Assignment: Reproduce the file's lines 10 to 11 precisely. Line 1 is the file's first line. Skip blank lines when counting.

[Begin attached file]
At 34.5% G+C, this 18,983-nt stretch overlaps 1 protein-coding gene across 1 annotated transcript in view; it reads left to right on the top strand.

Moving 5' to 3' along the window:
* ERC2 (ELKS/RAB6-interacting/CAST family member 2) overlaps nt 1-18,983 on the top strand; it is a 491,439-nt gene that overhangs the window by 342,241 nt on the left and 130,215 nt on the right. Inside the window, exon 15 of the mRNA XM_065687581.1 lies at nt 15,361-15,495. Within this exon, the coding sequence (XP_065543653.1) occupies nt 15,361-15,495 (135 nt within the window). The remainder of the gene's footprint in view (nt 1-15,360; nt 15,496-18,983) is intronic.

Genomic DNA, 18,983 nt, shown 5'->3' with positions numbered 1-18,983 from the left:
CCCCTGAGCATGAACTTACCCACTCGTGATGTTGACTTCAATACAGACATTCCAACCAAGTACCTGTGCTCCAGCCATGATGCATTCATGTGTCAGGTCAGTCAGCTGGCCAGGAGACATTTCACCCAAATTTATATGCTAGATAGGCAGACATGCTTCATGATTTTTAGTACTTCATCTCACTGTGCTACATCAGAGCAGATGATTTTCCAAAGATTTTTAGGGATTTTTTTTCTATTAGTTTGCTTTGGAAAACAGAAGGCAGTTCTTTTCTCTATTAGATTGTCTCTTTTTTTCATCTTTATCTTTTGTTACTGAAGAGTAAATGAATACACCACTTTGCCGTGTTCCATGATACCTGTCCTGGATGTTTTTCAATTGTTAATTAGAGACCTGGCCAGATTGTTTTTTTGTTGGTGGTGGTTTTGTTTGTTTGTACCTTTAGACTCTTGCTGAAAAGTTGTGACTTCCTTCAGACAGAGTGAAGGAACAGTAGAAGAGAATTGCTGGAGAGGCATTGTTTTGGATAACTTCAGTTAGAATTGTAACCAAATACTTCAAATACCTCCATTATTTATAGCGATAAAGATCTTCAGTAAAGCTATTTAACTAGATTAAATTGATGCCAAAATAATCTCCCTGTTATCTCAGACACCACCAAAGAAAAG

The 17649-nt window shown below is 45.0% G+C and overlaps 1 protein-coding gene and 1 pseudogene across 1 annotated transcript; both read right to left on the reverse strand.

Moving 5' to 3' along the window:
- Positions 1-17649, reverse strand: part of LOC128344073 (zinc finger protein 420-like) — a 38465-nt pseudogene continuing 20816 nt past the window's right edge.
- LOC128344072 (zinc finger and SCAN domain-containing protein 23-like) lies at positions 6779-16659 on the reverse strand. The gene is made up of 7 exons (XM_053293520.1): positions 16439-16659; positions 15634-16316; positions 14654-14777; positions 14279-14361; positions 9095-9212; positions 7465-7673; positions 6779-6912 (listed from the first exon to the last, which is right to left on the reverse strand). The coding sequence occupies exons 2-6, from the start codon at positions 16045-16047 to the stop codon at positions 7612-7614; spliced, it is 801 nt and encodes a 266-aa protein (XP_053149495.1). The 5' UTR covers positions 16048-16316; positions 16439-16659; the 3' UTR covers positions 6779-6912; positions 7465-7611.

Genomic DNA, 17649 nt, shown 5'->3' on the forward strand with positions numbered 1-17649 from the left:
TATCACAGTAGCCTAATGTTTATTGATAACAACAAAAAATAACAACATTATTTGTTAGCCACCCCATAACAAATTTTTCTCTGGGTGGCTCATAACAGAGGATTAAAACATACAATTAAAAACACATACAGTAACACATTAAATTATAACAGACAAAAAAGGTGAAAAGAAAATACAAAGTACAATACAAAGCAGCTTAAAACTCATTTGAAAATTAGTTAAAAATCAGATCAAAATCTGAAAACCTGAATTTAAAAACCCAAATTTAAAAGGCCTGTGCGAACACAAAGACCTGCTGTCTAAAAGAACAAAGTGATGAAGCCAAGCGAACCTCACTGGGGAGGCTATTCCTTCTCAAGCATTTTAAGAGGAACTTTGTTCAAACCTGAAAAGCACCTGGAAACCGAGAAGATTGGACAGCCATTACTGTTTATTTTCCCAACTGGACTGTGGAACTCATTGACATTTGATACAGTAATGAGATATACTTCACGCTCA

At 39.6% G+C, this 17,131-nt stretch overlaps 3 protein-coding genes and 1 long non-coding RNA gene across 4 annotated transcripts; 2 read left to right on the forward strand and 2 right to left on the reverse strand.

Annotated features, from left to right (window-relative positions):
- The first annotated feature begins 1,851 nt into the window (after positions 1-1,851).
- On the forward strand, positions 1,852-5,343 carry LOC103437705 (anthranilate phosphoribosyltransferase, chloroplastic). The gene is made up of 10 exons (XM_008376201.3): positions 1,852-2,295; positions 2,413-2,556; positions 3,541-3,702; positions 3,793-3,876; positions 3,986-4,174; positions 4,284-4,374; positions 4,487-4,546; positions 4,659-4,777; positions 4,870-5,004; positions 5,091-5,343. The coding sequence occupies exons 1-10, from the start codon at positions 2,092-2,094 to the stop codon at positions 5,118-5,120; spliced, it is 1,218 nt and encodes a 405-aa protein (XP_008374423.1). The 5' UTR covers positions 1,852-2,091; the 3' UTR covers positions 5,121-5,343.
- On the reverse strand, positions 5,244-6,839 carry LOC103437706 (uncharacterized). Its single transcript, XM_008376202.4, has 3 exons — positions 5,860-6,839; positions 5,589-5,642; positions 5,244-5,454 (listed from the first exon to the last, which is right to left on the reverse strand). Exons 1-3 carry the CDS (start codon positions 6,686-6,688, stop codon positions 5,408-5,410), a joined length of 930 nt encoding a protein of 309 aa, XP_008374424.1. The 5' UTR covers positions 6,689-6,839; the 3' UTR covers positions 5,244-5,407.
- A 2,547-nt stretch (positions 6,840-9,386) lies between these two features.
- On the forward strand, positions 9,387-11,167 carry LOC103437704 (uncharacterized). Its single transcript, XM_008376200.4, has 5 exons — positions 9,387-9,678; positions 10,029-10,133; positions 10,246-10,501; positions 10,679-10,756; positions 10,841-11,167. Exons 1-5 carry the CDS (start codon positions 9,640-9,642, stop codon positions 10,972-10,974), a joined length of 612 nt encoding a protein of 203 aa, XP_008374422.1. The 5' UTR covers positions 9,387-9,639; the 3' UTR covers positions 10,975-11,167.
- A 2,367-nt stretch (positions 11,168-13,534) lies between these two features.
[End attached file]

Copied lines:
Genomic DNA, 17649 nt, shown 5'->3' on the forward strand with positions numbered 1-17649 from the left:
TATCACAGTAGCCTAATGTTTATTGATAACAACAAAAAATAACAACATTATTTGTTAGCCACCCCATAACAAATTTTTCTCTGGGTGGCTCATAACAGAGGATTAAAACATACAATTAAAAACACATACAGTAACACATTAAATTATAACAGACAAAAAAGGTGAAAAGAAAATACAAAGTACAATACAAAGCAGCTTAAAACTCATTTGAAAATTAGTTAAAAATCAGATCAAAATCTGAAAACCTGAATTTAAAAACCCAAATTTAAAAGGCCTGTGCGAACACAAAGACCTGCTGTCTAAAAGAACAAAGTGATGAAGCCAAGCGAACCTCACTGGGGAGGCTATTCCTTCTCAAGCATTTTAAGAGGAACTTTGTTCAAACCTGAAAAGCACCTGGAAACCGAGAAGATTGGACAGCCATTACTGTTTATTTTCCCAACTGGACTGTGGAACTCATTGACATTTGATACAGTAATGAGATATACTTCACGCTCA